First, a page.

“I think Corchado has been promised to be the police director once Quintana is mayor, permanently. Quintana is lining up his ducks before he makes a move. He knows that Corchado hates Ramos with a passion. It’s the old adage: the enemy of my enemy is my friend,” the source said, alluding to Ramos’ triumph over Corchado for the North Ward council seat in 2006. “It puts an experienced policeman in the director’s office that will answer to him. Plus, Corchado is a long-term associate of Fonseca. And putting in [local union leader] Rahaman Muhammad as operations director in City Hall tells me Quintana is lining up union support.”
Muhammad, for the record, is a staunch Baraka backer, and other sources say his presence in City Hall points more to Quintana’s friendliness with Baraka than the mayor’s personal designs on his own four-year term.
“Hector Corchado is another longtime friend. We’ve been in the political field together a long time,” Fonseca said. “Mayor Quintana tapped him to be deputy police director because he lives in Newark, believes in Newark and loves Newark. There’s no political scheme behind Corchado being tapped deputy director.”
With the staff pieces in place, the source expressed confidence that Quintana could then run the table on Election Day.
“Quintana will carry the Ironbound, he will carry the North Ward, and he will carry the Spanish-speaking Central Ward,” the source said. “And with the professional population that has moved into Newark, if Quintana shows them a more cost-effective model than what Booker had in place, I can see some percentage of them supporting him.”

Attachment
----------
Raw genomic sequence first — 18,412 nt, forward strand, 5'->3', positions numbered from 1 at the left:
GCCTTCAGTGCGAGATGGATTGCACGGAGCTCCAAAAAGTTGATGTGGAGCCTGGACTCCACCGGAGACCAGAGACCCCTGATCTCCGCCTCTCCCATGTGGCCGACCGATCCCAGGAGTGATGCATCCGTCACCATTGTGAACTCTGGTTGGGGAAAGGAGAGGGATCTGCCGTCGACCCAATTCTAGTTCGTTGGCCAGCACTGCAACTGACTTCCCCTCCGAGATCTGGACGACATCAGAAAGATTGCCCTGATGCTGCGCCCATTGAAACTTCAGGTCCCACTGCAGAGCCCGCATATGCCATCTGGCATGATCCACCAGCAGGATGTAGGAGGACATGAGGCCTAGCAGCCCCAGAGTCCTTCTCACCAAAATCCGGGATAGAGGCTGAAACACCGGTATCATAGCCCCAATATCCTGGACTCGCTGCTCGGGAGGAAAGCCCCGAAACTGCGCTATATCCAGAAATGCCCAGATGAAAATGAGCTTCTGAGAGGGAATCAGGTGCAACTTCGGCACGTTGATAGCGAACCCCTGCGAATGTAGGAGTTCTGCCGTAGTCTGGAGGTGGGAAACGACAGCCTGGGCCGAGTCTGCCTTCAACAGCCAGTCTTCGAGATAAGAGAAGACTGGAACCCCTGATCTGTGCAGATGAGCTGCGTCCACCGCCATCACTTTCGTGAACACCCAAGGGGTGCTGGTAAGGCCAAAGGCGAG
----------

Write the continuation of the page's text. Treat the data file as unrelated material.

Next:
Quintana’s potential entry into the race would mean political sudden death for one candidate, the source stated.
“Quintana’s entry ends Ramos’ candidacy, I don’t care how many ward chairmen he has,” the source said, pointing to a split in the Latino vote, but with Quintana still having more support among African-Americans than Ramos. “At that point, [Essex County Executive] Joe DiVincenzo, [Newark power broker] Steve Adubato and [DiVincenzo’s chief of staff] Phil Alagia are going to come down on Anibal and say ‘Listen, now we know you can’t win. You really must step down.'”
“Luis Quintana has made a clear and unambiguous pledge to the citizens of Newark not to run for mayor of Newark in May 2014 and we have to take him at his word,” said Bruno Tedeschi, Ramos campaign spokesman, to PolitickerNJ.com. “Councilman Ramos is too focused on building grassroots support, strengthening his organization and raising money for his campaign to concern himself with the fanciful speculation of the chattering know-it-alls of Newark politics.”
One question looming over Brick City this mayoral campaign is who former Mayor Sharpe James will ultimately endorse. The source outlined a scenario that leads to the ultimate James family comeback through the career of Councilman-at-Large John Sharpe James, who was sworn in last month.
“If your goal as a father is to position your son to run for mayor eventually, who would you rather have in the mayor’s seat?” the source asked. “Do you want Shavar Jeffries in there, who could effectively be there for three terms? Do you want Ras Baraka in there, who will fight you and splinter the South Ward? Or do you want Luis Quintana in there, who may be happy with two terms then walk away and endorse your son and give him everything he needs to become mayor?
“There is a very strong symbiotic relationship between Luis Quintana and Sharpe James,” the source added. “That should never, ever, ever be discounted.”
At-Large Councilman John Sharpe James, however, discounted any talk of Quintana’s future mayoral ambitions.
“If people spent their time governing instead of thinking about who is running or not running, we would have better services in the city of Newark,” James told PolitickerNJ.com. “We should be talking about the 70 people laid off at the recreation department.
“Given the malfeasance of the last seven years, how could you expect Luis Quintana to be a lame duck? He is governing,” James added. “He has seven months. He needs to govern, and he is. All talk of politics in this crisis time is absurd.”
Quintana could not immediately be reached for comment.